THE RESEARCH VESSELS of Scripps Institution of Oceanography
(SIO) at UC San Diego have logged hundreds of thousands of
nautical miles—over undersea volcanoes and through monstrous
waves—seeking answers to some of the planet’s most daunting
environmental challenges. Yet with a new agreement, that mission
now comes aboard the deck of pleasure craft the world over.
Scripps has recently collaborated with the International SeaKeepers Society, a yachting organization devoted to promoting
oceanographic research, to leverage the might of citizen scientists
in support of research projects at sea. When a need arises
from a Scripps scientist, engineer or student, SeaKeepers will
tap into its database of yachting vessel owners willing to offer
their ships and provide a new opportunity to collect samples,
deploy instruments and otherwise further their science.
“This agreement provides a way for citizens to participate in
scientific research in a meaningful way,” says Bruce Appelgate,
associate director of SIO and head of Ship Operations and Marine
Technical Support. “Scientists and nonscientists alike can share
the experience of understanding and protecting the planet.”
The collaboration with SeaKeepers, realized with help from
Scripps supporter Patty Elkus and others, is a throwback to SIO’s
earliest days when scientists made full use of the public’s interest
to aid the young institution’s fledgling scientific endeavors. “More
than one hundred years ago, Scripps’ first expeditions used private
vessels operated for, or loaned to, the institution by its co-founder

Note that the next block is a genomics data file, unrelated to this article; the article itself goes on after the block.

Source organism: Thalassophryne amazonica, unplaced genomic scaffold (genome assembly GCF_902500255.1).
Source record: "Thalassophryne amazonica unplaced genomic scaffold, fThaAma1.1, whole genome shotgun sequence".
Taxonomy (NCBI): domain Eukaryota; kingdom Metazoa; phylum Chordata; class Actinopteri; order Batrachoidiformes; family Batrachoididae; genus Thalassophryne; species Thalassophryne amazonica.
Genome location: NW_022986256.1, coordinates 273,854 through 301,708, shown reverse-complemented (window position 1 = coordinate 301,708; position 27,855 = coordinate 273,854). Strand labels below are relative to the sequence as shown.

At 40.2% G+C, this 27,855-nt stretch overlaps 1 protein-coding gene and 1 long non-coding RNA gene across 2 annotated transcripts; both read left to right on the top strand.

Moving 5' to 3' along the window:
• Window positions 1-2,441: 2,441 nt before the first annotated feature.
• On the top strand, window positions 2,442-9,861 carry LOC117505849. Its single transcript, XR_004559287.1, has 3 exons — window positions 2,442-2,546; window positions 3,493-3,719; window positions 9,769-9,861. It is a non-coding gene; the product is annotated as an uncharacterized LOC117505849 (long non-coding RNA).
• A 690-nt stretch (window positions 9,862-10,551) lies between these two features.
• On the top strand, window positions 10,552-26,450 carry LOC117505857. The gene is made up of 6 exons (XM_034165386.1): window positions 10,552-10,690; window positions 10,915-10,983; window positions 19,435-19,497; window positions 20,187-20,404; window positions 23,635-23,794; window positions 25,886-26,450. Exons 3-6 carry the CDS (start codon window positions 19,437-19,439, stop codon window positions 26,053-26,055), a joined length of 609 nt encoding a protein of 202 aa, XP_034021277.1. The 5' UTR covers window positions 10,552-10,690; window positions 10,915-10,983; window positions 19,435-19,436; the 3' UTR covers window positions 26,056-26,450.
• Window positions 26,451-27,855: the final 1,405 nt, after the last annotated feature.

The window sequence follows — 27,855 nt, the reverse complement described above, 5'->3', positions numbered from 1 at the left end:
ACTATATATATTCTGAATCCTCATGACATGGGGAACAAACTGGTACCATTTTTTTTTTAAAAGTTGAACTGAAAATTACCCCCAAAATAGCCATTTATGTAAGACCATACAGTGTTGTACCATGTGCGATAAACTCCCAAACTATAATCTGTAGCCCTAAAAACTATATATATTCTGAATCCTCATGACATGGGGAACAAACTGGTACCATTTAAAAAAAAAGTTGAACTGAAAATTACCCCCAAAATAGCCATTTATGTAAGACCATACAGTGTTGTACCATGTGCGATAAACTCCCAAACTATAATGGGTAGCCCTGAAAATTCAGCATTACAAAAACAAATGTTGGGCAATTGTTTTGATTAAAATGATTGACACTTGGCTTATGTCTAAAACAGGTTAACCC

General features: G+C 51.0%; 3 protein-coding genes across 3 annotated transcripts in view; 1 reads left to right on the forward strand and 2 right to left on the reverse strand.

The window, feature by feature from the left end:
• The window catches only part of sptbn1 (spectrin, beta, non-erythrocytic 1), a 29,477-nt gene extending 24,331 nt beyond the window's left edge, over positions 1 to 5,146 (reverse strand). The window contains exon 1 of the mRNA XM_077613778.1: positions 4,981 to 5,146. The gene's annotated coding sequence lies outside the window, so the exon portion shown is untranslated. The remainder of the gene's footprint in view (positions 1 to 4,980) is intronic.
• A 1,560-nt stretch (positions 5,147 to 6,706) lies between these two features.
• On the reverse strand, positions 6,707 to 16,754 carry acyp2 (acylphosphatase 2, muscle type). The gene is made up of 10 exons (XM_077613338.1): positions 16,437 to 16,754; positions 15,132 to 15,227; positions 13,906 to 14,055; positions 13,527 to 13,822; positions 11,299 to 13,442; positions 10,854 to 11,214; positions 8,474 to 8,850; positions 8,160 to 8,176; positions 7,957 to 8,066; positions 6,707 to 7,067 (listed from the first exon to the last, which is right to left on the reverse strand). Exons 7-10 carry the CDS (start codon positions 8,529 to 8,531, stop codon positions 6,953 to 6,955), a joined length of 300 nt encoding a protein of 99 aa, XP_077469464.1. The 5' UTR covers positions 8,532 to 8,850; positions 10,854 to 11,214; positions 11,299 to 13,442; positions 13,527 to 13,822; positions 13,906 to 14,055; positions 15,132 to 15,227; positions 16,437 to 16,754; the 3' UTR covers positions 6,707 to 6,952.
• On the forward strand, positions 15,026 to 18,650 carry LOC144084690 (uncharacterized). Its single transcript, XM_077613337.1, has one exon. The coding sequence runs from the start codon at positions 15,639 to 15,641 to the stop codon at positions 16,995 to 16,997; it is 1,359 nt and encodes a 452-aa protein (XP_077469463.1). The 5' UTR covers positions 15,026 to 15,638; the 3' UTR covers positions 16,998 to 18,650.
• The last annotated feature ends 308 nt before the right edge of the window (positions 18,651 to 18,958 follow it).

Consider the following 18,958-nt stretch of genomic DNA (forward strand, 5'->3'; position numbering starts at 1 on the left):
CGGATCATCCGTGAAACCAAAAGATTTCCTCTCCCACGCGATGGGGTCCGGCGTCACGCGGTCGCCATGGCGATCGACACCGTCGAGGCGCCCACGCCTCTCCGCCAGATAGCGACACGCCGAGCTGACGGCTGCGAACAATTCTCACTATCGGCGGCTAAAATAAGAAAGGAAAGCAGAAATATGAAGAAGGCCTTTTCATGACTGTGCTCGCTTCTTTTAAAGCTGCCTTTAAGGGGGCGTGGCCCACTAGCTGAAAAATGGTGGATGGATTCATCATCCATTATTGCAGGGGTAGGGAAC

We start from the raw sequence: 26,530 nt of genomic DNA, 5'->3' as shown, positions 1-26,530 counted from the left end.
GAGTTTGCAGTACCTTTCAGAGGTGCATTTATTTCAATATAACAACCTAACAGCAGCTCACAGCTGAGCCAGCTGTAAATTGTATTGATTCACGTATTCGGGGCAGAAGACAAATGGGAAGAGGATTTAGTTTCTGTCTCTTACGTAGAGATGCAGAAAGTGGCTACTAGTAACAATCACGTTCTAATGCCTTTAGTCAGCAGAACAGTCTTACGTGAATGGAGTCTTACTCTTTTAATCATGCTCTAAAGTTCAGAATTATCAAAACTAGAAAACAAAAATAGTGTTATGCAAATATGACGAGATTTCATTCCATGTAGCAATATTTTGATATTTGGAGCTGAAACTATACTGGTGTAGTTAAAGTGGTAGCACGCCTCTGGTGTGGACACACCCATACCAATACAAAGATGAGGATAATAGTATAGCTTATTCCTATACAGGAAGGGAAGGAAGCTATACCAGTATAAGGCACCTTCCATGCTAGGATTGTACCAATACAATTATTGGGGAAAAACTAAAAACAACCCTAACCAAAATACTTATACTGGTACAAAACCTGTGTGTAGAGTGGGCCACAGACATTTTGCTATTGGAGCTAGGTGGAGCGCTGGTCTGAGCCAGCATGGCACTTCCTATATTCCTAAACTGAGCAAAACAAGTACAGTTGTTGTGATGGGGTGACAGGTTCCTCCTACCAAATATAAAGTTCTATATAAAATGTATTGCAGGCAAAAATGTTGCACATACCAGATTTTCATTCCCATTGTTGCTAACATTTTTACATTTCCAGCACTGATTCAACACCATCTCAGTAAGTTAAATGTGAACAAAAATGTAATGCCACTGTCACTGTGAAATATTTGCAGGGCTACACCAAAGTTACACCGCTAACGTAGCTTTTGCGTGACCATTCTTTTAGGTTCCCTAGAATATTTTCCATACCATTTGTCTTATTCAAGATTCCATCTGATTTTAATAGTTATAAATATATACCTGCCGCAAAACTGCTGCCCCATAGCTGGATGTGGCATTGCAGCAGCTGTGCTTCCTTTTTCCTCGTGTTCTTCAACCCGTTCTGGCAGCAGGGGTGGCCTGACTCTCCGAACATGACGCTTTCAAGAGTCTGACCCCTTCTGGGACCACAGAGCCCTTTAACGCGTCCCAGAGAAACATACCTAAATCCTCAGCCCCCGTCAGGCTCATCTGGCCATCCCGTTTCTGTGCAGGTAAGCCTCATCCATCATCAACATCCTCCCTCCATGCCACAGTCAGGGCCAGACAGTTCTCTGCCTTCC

E. W. Scripps and his colleagues,” says Kevin Hardy, a retired
engineer at Scripps and expert in its history of exploration.
Hardy’s engineering work is currently being used in the program.
Scripps graduate student Natalya Gallo, M.S. ’ 14, is currently using
miniature versions of Hardy’s deep sea instruments to study how
fish are responding to the declining subsurface oxygen levels
off California, known to have dropped some 20-30 percent
over the last 25 years.
In 2012, Hardy developed 14-foot-tall deep-sea “lander” science
instruments as part of ocean explorer and filmmaker James
Cameron’s record-breaking dives to the deepest points on Earth.
To help Gallo’s current research, he developed a five-foot version
dubbed the “nanolander” that is capable of being hand-launched
off yachting vessels.
When San Diego Yacht Club’s Rodney Moll learned of Gallo’s
research and Hardy’s new five-foot-tall nanolander, he volunteered
to take them to sea aboard his vessel, Niyama. This spring, Moll’s
ship will deploy a nanolander equipped with Gallo’s oxygen sensor
package and camera system in the Scripps Coastal Reserve off
La Jolla. Months later, the instruments will be filled with new data
and recalled to the surface via an acoustic signal.
“Regular access to sea makes this research possible, but the
partnership with SeaKeepers is also a unique opportunity for
scientists to engage with the geater community,”says Gallo,
a Michael M. Mullin Fellow at Scripps. “By partnering yacht
owners with young scientists, we can both advance scientific
efforts and actively engage interested members of the public
in the scientific process.”
Crowdsourcing hits the high seas to support research.
PROTECTING THE PLANET
BY MARIO AGUILERA, WARREN ’89
“Scientists and nonscientists alike can
share the experience of understanding
and protecting the planet.”
— Bruce Appelgate, Associate Director, Scripps Institution of Oceanography